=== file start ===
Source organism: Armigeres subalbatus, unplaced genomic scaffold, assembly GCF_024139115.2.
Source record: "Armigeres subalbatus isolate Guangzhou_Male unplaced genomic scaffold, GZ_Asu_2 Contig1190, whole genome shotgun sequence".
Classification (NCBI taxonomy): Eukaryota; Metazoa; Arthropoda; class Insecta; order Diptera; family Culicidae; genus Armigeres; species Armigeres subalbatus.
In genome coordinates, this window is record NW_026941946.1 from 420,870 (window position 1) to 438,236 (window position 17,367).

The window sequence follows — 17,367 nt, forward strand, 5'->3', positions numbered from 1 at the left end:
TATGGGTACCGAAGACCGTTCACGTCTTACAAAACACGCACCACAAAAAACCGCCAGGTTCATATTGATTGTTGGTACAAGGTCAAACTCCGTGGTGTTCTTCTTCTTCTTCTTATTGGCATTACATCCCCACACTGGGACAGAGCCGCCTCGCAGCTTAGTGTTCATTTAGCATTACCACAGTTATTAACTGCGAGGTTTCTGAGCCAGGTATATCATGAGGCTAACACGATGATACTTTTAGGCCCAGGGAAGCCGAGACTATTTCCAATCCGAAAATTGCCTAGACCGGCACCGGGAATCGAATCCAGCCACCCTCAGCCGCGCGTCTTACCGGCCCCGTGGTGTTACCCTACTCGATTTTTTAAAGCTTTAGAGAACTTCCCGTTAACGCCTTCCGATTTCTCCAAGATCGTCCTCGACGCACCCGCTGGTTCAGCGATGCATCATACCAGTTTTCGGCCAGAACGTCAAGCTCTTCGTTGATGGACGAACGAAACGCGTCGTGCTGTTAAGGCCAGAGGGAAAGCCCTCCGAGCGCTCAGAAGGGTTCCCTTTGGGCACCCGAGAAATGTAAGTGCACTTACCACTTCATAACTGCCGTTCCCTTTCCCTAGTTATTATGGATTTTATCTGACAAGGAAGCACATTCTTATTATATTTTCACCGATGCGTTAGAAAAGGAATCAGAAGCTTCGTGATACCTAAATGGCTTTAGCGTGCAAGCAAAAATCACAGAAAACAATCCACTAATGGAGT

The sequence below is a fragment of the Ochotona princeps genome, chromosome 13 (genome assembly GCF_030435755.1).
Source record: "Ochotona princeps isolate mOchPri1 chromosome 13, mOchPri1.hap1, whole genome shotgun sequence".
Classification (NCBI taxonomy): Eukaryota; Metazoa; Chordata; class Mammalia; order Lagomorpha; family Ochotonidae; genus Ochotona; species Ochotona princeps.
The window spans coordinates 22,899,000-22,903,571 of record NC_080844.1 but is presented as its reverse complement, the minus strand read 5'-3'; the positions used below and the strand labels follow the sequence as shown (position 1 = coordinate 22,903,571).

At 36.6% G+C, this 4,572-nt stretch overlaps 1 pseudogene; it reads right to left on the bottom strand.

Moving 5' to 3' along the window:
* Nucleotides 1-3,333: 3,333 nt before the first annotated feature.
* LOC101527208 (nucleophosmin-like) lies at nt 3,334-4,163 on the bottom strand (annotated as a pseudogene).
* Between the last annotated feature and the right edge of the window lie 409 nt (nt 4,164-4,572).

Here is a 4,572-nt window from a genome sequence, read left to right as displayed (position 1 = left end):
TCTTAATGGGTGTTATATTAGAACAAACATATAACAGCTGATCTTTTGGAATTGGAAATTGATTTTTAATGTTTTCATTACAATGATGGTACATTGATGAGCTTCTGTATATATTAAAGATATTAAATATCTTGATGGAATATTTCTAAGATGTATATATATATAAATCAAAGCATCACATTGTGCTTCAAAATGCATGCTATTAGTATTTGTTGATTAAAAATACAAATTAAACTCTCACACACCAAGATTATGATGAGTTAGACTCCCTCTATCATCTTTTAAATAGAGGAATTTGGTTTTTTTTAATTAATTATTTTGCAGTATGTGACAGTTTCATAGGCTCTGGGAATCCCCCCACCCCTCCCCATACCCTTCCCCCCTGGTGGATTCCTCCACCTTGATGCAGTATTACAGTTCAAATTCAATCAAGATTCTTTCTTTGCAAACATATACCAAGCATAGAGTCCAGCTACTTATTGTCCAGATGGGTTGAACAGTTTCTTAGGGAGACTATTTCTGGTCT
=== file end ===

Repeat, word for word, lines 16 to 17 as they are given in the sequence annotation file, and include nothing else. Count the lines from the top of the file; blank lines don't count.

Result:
Here is a 4,572-nt window from a genome sequence, read left to right as displayed (position 1 = left end):
TCTTAATGGGTGTTATATTAGAACAAACATATAACAGCTGATCTTTTGGAATTGGAAATTGATTTTTAATGTTTTCATTACAATGATGGTACATTGATGAGCTTCTGTATATATTAAAGATATTAAATATCTTGATGGAATATTTCTAAGATGTATATATATATAAATCAAAGCATCACATTGTGCTTCAAAATGCATGCTATTAGTATTTGTTGATTAAAAATACAAATTAAACTCTCACACACCAAGATTATGATGAGTTAGACTCCCTCTATCATCTTTTAAATAGAGGAATTTGGTTTTTTTTAATTAATTATTTTGCAGTATGTGACAGTTTCATAGGCTCTGGGAATCCCCCCACCCCTCCCCATACCCTTCCCCCCTGGTGGATTCCTCCACCTTGATGCAGTATTACAGTTCAAATTCAATCAAGATTCTTTCTTTGCAAACATATACCAAGCATAGAGTCCAGCTACTTATTGTCCAGATGGGTTGAACAGTTTCTTAGGGAGACTATTTCTGGTCT